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Latitude: 57.1387 / 57°8'19"N
Longitude: -2.1012 / 2°6'4"W
OS Eastings: 393970
OS Northings: 805312
OS Grid: NJ939053
Mapcode National: GBR SC0.J8
Mapcode Global: WH9QQ.PTLS
Entry Name: Marine Terrace, Boundary Walls and Railings to Communal Garden, Including Former Public Lavatory
Listing Date: 12 January 1967
Source: Historic Scotland
Source ID: 355246
Historic Scotland Designation Reference: LB20422
Building Class: Cultural
Electoral Ward: Torry/Ferryhill
Traditional County: Aberdeenshire
Probably Archibald Simpson, 1838. Curved enclosure opposite Marine Terrace. Rough-faced granite wall with ashlar coping surmounted by cast-iron railings with arrow-head caps to W and S; square-plan pier with pyramidal cap to SE; granite rubble walls with granite coping to N and E incorporating rectangular-plan stugged granite former public lavatory, with bipartite window to centre, panelled timber door to left return, piended slate roof with decorative ironwork finials, cast-iron rainwater goods to overhanging eaves.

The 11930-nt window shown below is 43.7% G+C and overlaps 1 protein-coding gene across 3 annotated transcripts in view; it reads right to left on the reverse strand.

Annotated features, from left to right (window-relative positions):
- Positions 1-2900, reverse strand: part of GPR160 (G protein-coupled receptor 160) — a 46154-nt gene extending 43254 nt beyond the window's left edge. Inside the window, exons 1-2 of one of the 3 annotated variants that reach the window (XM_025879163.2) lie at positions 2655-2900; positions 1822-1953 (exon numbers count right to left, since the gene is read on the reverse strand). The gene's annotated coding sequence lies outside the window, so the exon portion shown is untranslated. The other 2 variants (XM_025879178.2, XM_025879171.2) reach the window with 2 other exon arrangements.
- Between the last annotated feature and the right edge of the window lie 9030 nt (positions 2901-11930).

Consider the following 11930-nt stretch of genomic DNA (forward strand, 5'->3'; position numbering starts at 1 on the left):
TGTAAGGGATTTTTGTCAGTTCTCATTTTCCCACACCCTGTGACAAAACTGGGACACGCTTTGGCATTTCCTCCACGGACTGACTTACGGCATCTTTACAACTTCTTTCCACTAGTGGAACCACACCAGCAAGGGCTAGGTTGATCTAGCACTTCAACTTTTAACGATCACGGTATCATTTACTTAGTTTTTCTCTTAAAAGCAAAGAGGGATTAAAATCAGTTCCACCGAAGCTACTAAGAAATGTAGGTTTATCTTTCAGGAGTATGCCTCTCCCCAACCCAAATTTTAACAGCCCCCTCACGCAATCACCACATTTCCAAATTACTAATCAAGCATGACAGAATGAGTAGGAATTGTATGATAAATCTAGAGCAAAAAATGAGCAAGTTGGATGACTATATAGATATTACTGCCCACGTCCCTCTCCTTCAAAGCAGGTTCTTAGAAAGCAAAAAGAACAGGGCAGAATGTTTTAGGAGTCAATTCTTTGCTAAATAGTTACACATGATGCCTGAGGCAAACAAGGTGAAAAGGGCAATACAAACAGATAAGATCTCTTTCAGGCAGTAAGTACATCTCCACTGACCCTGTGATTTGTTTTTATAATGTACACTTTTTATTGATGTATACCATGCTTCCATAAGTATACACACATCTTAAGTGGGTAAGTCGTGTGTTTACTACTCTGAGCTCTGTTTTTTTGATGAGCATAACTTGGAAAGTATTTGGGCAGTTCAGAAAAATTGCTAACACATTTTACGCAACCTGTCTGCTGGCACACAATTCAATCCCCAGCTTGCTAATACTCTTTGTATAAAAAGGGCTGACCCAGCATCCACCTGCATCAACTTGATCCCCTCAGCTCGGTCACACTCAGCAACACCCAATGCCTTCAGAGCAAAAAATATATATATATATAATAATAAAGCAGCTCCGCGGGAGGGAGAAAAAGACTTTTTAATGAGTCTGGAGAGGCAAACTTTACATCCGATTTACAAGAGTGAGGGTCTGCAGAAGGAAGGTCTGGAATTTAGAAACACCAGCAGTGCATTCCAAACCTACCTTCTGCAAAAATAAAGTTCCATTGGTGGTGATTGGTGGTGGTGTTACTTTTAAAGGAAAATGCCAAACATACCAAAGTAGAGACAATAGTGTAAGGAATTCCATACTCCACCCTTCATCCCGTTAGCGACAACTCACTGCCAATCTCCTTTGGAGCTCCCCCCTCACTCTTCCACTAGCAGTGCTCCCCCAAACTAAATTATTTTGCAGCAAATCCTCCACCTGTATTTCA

B-Group with 3-11 (inclusive numbers) Marine Terrace (see separate listing). Marine Terrace, originally called Belvidere Terrace, sits on an purpose built embankment over looking Ferryhill. It was commissioned by the Shoemaker Incorporation in 1830. The original plan was for a terrace of 10 houses, predominantly single storey attic and basement with the attic hidden behind the eaves blocking course, stepped up to 2 full storeys and advanced to the centre and at each end. The houses were to be "of the same quality of granite and dressing as the houses in Bon Accord Terrace [now Crescent]" (Fraser), see separate listing. Sadly in Simpson's lifetime only 2 of the houses were actually built, Numbers 9 and 10 in 1837, the year after which the terrace became known as Marine Terrace. In 1877 Duncan McMillan and J Russell Mackenzie took out the remaining feus and began work. The only alteration he made to Simpson's designs was to replace the timber eaves with a granite cornice, and the replacement of the 2 storey terminating blocks with double houses with front entrances (these were not executed). Fraser describes the end result as "a beautiful and unique little street", only marred by the later 20th century terminating blocks.
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